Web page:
• Hi Stephanie, my 8 year old son is experiencing this too. It particularly seems to be related to school, although he can be reluctant to go out and do anything, but is fine once he is out and about. We have spoken with school and they are being wonderful in helping us. It came to a head one morning when I burst into tears in reception after taking 50minutes to get him into school. As painful as it was, I am glad I did as things are slowly improving, but a Monday morning is always especially hard. Having the teachers and head on board to support has been really reassuring and felt like we can share the load a little.  Getting him to go to sleep is always a lengthy challenge, we use tiger balm as soothing smell massaged into temples and I also massaged his feet one night as he started saying they hurt in a certain point & when I googled after it was the reflexology point for the stomaxh. That was only earlier this week, but since then he hasn’t complained of tummy ache! Hope that helps and if nothing else you are not alone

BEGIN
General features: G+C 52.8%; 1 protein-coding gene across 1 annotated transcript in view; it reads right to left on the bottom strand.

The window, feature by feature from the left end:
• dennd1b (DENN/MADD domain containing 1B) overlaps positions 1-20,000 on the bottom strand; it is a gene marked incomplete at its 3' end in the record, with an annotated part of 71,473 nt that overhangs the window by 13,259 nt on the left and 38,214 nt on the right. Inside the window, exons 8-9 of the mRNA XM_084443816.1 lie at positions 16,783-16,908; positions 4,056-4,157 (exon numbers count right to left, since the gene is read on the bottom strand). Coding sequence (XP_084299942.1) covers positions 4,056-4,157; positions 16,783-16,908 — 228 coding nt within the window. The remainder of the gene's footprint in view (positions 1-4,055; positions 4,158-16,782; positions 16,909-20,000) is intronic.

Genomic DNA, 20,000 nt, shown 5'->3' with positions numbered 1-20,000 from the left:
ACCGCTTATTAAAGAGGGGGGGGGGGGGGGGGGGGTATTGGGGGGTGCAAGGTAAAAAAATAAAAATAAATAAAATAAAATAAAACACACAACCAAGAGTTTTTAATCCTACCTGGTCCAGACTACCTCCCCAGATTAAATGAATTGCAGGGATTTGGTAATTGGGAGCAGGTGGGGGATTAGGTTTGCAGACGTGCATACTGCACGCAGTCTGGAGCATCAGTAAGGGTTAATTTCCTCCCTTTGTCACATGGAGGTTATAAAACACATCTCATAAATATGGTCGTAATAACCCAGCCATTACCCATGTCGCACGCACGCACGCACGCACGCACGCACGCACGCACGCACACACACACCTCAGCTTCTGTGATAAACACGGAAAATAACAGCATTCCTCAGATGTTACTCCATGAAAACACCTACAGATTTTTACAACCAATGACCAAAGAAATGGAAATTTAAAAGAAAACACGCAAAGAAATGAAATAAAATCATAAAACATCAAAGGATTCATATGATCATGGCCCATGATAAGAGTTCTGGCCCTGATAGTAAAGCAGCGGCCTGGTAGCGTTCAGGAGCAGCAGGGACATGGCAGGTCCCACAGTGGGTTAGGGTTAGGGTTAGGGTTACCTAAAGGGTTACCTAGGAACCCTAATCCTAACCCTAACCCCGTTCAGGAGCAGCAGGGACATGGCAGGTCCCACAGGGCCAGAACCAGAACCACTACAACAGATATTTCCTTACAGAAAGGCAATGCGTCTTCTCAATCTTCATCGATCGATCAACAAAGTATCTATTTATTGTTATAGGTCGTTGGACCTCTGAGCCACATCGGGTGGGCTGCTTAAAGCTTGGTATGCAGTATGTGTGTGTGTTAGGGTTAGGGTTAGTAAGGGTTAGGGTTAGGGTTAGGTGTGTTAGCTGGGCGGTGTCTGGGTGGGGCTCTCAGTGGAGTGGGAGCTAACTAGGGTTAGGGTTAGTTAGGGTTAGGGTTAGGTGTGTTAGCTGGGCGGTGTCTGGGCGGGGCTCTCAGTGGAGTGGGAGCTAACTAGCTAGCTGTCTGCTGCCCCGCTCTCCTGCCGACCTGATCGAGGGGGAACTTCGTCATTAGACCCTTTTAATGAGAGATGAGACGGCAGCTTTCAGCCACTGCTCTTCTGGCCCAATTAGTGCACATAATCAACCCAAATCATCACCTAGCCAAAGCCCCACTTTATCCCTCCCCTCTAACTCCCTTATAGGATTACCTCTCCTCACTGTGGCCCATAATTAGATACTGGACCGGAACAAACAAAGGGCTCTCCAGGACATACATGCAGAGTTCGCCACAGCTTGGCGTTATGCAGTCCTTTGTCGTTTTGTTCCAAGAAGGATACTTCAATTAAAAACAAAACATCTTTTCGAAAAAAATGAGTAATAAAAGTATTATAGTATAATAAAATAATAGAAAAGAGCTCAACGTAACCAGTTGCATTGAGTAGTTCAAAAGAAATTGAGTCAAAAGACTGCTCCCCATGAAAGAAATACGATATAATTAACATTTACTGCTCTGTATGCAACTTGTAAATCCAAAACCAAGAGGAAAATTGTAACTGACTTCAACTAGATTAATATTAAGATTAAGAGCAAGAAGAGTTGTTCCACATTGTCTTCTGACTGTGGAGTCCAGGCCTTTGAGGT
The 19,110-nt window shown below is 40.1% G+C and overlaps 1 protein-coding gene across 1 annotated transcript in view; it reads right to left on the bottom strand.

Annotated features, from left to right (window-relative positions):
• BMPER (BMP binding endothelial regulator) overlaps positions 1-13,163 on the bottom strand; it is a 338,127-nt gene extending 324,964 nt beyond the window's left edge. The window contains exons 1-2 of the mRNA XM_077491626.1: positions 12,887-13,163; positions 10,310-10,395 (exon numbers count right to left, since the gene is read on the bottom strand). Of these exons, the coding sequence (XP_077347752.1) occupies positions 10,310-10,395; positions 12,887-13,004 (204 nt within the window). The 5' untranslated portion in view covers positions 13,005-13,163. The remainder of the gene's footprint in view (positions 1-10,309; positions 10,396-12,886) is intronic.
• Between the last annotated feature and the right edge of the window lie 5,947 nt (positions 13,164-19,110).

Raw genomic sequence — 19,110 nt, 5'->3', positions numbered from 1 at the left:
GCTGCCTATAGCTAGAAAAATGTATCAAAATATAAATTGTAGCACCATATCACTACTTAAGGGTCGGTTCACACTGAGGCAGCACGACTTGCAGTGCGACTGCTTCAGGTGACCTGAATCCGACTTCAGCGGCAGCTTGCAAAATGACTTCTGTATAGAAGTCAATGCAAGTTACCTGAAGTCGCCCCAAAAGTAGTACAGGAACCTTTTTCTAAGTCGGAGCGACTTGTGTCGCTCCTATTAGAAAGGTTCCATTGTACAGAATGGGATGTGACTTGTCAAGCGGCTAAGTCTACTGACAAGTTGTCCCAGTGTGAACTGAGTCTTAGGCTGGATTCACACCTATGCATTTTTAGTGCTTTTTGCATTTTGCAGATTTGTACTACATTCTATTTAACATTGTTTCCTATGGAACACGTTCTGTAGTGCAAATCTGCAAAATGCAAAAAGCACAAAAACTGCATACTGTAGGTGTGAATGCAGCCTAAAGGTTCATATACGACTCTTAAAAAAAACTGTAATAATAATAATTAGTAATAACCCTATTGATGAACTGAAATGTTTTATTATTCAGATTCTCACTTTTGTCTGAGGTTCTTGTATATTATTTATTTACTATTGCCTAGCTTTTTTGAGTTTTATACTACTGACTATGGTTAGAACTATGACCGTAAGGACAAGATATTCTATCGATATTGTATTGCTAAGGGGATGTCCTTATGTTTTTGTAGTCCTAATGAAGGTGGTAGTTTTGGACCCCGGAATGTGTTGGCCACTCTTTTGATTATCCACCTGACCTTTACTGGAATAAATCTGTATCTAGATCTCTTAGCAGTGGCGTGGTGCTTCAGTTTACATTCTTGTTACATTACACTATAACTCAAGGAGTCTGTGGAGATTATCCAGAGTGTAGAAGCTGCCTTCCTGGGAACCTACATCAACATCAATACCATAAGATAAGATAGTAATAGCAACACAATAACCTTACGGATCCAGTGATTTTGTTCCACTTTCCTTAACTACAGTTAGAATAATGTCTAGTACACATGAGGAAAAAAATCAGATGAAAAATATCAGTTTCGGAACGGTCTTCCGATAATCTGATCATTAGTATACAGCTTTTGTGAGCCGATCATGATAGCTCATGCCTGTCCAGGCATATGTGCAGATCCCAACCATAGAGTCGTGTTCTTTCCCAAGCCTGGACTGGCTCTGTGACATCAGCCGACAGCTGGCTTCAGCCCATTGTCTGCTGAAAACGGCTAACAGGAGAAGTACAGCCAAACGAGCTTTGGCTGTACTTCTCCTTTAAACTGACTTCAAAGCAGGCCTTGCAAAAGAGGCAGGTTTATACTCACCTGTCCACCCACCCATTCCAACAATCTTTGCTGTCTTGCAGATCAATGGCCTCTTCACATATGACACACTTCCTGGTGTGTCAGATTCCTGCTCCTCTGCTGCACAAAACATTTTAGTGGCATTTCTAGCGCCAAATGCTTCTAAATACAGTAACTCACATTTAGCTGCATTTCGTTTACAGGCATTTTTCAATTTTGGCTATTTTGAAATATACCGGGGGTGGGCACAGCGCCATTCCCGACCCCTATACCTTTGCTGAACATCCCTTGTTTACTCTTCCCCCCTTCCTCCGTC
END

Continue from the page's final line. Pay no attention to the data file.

• Amy as someone who’s parents never payed attention to their anxiety, I just want to say thank you for taking care of your childs anxiety and paying attention to it, I almost teared up reading your comment. You are such a good mother

    • Interesting… do you know Magnesium is beneficial for anxiety, headaches and stomach issues. Look into helping yourself through your own knowledge ❤

  5. My son is 5. He’s had a ton of medical issues. As a baby he had: PLAGIOCEPHALLY, TORTICOLLIS AND HOSPITALIZED FOR A WEEK DX: SEVERE G.E.R.D. As he’s gotten a little older he has A.D.H.D, severe Sensory Disorder, Autism, anxiety, Aggression (He has destroyed4 big screen t.v.’s, 3 lap pads and 3 cell phones) and only sleeps 1-3 hours a night. His brain doesn’t shut down to rest or re-set. He feels no pain, heat or cold. I am scared every day that something will happen to him and I won’t know whats wrong.

    • Jeannie, listen to Broken Brain Mark Hyman. Do you use essential oils? Connect on Facebook @ Monica Theresa Vitale Styles. EOs are great supporting your body in so many ways.